Williams versus Mellish.
Upon reading the Petition of Elizabeth Williams, Widow; shewing, "That she hath an Appeal depending in this House, to which Edward Mellish hath put in an Answer, and a Day of Hearing appointed, which, by Reason of the Adjournment of the Parliament, was not heard; and praying a short Day may be appointed for hearing the said Cause; and that Nicholas Trevanian, Wm. Delawood, Charles Blackhall, and Stephen Dearecroft, may be summoned to attend as Witnesses at the Hearing of the said Cause:"
It is ORDERED, by the Lords Spiritual and Temporal in Parliament assembled, That this House will hear the said Cause, by Counsel on both Sides, at the Bar of this House, on Monday the 23th of Novemb'r Instant, at Ten of the Clock in the Forenoon: And it is further ORDERED, That the said Nicholas Trevanian, Wm. Delawood, Charles Blackhall, and Stephen Dearecroft be, and are hereby, required to appear at the Bar of this House at the said Hearing; whereof the said Elizabeth Williams is to cause timely Notice to be given to the said Edward Mellish and the others herein named, to the End they may attend accordingly.
Stickland versus Coker.
It is ORDERED, by the Lords Spiritual and Temporal in Parliament assembled, That this House will hear the said Cause, by Counsel on both Sides, at the Bar of this House, on Monday the 16th of November Instant, at Ten of the Clock in the Forenoon; whereof the said John Stickland, Thomas Greene, and Mary Greene, are to cause timely Notice to be given to the said Rob't Coker for that Purpose.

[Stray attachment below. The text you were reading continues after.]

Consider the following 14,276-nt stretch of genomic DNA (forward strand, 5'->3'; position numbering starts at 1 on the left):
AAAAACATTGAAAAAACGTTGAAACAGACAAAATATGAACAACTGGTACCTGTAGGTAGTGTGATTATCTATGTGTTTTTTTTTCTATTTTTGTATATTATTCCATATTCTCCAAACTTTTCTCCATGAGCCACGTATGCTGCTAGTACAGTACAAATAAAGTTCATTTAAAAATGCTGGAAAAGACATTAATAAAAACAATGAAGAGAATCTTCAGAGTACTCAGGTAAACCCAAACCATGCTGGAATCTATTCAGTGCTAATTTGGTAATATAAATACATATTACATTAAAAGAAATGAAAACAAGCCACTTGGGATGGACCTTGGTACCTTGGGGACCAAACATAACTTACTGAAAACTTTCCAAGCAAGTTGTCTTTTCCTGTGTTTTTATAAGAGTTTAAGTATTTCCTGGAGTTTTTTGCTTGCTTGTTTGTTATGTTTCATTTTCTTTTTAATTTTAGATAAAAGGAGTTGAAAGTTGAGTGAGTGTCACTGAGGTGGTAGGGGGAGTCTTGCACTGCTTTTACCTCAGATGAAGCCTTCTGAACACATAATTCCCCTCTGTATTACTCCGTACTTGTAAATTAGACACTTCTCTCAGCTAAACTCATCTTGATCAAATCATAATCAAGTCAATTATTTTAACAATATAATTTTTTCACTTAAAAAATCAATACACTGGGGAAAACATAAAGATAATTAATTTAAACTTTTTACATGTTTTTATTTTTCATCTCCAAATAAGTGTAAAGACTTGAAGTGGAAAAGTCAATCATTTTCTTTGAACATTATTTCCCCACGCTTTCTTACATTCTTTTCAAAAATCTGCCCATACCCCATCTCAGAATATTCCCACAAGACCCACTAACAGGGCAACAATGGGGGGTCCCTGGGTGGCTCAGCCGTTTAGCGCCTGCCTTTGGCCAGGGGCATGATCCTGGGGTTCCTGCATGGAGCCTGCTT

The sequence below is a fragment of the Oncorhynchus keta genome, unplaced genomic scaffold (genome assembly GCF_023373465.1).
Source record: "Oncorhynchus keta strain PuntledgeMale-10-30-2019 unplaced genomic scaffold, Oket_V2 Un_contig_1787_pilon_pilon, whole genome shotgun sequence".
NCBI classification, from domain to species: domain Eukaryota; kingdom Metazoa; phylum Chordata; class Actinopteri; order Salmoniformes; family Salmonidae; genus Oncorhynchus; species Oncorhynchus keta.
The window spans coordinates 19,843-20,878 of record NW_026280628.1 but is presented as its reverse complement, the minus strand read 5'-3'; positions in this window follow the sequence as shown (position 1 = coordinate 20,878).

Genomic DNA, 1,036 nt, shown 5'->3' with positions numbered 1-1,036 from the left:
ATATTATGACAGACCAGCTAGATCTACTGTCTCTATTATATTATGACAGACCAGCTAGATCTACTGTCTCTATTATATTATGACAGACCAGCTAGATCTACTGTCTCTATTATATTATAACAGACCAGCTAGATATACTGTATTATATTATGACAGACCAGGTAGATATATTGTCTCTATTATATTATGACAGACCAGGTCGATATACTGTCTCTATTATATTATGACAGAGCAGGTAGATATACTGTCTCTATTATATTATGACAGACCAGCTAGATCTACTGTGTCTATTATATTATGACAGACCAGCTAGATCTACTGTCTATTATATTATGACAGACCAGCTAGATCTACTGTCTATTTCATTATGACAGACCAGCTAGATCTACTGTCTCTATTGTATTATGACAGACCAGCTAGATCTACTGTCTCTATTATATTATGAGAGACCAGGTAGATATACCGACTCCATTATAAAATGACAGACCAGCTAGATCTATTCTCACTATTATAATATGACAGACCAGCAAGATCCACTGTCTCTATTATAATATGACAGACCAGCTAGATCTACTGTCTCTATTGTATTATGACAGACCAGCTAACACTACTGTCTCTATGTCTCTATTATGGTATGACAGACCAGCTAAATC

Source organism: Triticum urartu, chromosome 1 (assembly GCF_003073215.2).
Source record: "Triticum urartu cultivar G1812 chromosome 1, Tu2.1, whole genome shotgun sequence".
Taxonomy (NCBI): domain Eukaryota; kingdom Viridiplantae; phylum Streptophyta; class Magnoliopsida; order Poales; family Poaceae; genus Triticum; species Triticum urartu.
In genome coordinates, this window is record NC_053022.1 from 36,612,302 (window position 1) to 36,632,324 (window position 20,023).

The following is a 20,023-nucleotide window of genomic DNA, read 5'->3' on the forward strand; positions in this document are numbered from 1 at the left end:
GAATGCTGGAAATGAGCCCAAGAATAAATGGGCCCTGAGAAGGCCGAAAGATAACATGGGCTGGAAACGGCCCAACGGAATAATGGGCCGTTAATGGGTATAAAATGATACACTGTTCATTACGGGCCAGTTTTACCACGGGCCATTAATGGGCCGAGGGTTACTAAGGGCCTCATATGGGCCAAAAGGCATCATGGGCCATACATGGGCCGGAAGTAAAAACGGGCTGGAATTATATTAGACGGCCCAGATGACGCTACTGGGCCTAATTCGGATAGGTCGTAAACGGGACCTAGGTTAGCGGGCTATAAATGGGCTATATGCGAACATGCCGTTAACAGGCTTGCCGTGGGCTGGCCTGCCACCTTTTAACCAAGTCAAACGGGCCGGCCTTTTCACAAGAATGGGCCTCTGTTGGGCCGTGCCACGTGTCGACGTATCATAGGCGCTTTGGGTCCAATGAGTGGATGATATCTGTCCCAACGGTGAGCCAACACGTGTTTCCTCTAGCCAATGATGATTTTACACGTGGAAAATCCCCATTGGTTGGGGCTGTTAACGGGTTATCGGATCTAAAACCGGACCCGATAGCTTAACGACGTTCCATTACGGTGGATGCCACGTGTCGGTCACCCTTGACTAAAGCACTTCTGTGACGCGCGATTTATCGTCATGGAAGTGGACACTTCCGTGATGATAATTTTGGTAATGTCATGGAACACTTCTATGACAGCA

Smith & al. versus Coleby.
Upon reading the Petition of Alexand. Smith, Anthony Fothergill, and Thomas Lambert; shewing, "That they have an Appeal depending in this House, from a Decree made in the High Court of Chancery, to which Alexand. Coleby hath put in his Answer; and that the Fourth of July last past was appointed for hearing the said Cause, which, by reason of the Parliament's being adjourned, was not heard; and that, notwithstanding the said Appeal depending here, the said Alexand. Coleby hath taken Possession, and received the Profits of Part of the Premises in Question; and praying to be restored to the Possession thereof:"
It is ORDERED, by the Lords Spiritual and Temporal in Parliament assembled, That this House will, on Tuesday the 17th of November Instant, at Ten of the Clock in the Forenoon, hear the said Alexand. Smith, Anthony Fothergill, and Thomas Lambert, to prove the Breach of Privilege of this House, by their being put out of Possession of Part of the Premises in Question during the depending of their Appeal in this House, and will at the same Time hear the said Cause, upon the said Petition and Answer, by Counsel on both Sides; whereof the said Petitioners are to cause timely Notice to be given to the said Alexand. Coleby, to the End he attend with his Counsel accordingly.
House to be called.
Committees to sit.
Order about examining the Journal.
ORDERED, by the Lords Spiritual and Temporal in Parliament assembled, That the Order made 23° Maii, 1678, concerning the Lords Committees for examining the Journal Book of this House, be added to the Roll of Standing Orders of this House.
E. of Aylesbury takes his Seat.
This Day Thomas Earl of Aylisbury sat first in Parliament, by virtue of His Majesty's Writ of Summons, dated Septimo Die Novembris, Anno 1° Jacobi IIdi Regis, upon the Death of his Father Rob't Earl of Aylisbury.
E. of Radnor takes his Seat.
This Day Charles Earl of Radnor sat first in Parliament, by virtue of His Majesty's Writ of Summons, dated 7° Die Novembris, Anno 1° Jacobi IIdi Regis, upon the Death of his Grandfather John Earl of Radnor.